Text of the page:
It’s easier now, in the island of misfit toys, the family of selfish entertainment and bloodstained choices. Easier to justify the savagery of necessity when it is more than just his own life he is protecting, more than just his personal goals he is chasing. In the FAHC Ryan has found the acceptance he never knew he wanted, rekindled emotions he’d have sworn were beaten out of him in a dark alley all those years ago. Like stitching together a ragged wound he’d borne for so long he’d forgotten how to live without it; the scars would never truly fade away, still twinge on the worst days, but all of a sudden he’s faced with a life free of constant misery.
There is no way to repay them for that, for showing him a world where death and joy do not cancel each other out, soothing his conflictions without changing who he has become, for kinship between the equally wicked. Ryan knows they believe he’d die for them, and he would. Would jump right in with eyes wide open, just as self-aware as when he let’s Geoff make a show of his obedience, let’s Jack drag him out looking for ridiculously specific vehicles or let’s Jeremy tag in on a job he could have handled alone. As when he slows down a new trick Michael’s covertly trying to replicate or resigns himself to indentured servitude when Gavin plays him like a puppet; affection clearer in action than he could ever conceptualise in speech, trusting his team to understand.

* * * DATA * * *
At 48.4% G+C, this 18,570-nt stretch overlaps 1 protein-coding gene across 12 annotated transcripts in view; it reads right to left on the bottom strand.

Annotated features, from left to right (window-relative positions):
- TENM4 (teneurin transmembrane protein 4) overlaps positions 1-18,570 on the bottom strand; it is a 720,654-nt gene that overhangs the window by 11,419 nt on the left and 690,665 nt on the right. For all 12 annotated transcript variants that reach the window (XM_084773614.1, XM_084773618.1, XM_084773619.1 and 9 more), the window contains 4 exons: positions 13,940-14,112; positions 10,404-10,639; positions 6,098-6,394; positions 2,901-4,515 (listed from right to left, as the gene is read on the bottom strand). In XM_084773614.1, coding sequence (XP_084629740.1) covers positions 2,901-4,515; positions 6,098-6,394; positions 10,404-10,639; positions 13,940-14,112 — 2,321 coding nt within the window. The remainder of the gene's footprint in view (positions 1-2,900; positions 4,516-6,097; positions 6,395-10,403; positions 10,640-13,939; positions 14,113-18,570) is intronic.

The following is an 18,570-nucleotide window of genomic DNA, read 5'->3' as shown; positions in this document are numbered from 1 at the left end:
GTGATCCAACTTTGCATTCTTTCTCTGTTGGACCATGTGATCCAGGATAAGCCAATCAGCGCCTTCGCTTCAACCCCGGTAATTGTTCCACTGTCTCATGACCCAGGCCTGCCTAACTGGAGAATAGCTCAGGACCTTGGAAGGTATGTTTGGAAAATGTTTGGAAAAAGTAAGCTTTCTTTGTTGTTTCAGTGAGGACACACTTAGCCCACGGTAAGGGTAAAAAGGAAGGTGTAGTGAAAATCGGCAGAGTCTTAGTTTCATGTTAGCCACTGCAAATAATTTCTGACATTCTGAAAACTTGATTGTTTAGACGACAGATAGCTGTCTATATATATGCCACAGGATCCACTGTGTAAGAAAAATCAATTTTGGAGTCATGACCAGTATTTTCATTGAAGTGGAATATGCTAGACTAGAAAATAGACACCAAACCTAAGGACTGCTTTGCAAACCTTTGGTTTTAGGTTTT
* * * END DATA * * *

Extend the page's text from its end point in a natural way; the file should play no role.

What they don’t seem to understand is the fact that, if they needed him to, he would do so much more than die for them. To die is nothing, is brief sacrifice, but Ryan would ruin. Would create and destroy and conqueror. Were he asked to he would tear down the whole world around them, set it alight and shelter them from the blaze; a level of devotion that scares even himself when he considers it late at night, beyond thankful for their ignorance. Well, Geoff probably knows, something dark and thoughtful in his eyes when he looks at Ryan, something deeply confident in Ramsey when he commands the Vagabond. Assurance that no threat is idle, no harrowing claim is merely theatrics, and that knowledge alone should be enough to send Ryan running, to remind him of what happens when he lets down his guard, but it doesn’t, not anymore. Not since he recognised the clear display of trust in all that conviction, relishing in the opportunity to prove himself worthy; eyes alight with dangerous promise he now merely looks back at Geoff and has faith.
It’s not perfect; no matter how happy he is with his crew Ryan will still lose himself inside his own head sometimes, a place no other can follow, no other can ever truly understand. For all he is the ghoul in the nightmares of so many others Ryan never could quite extinguish his own demons. After all this time he still goes back and considers all his choices, still asks himself endless questions, gives endless answers, constantly assessing his place in the world, his counts and tallies, his debt. It’s how he reassures himself of the truth.
Did he make mistakes?
Does he have regrets?Yes.
Does death haunt him?Yes.
Did he choose this?Yes.
Is he monstrous?Yes.
Would he do worse?Yes.
Does he love them?Yes.
Did they destroy him?Yes.
Does he love them?Yes.
Will he destroy them?Yes.
Does he love them?Yes.
Is it worth it?Yes.
Are they worth it?Yes.
Is he worth it?.
Is he worth it?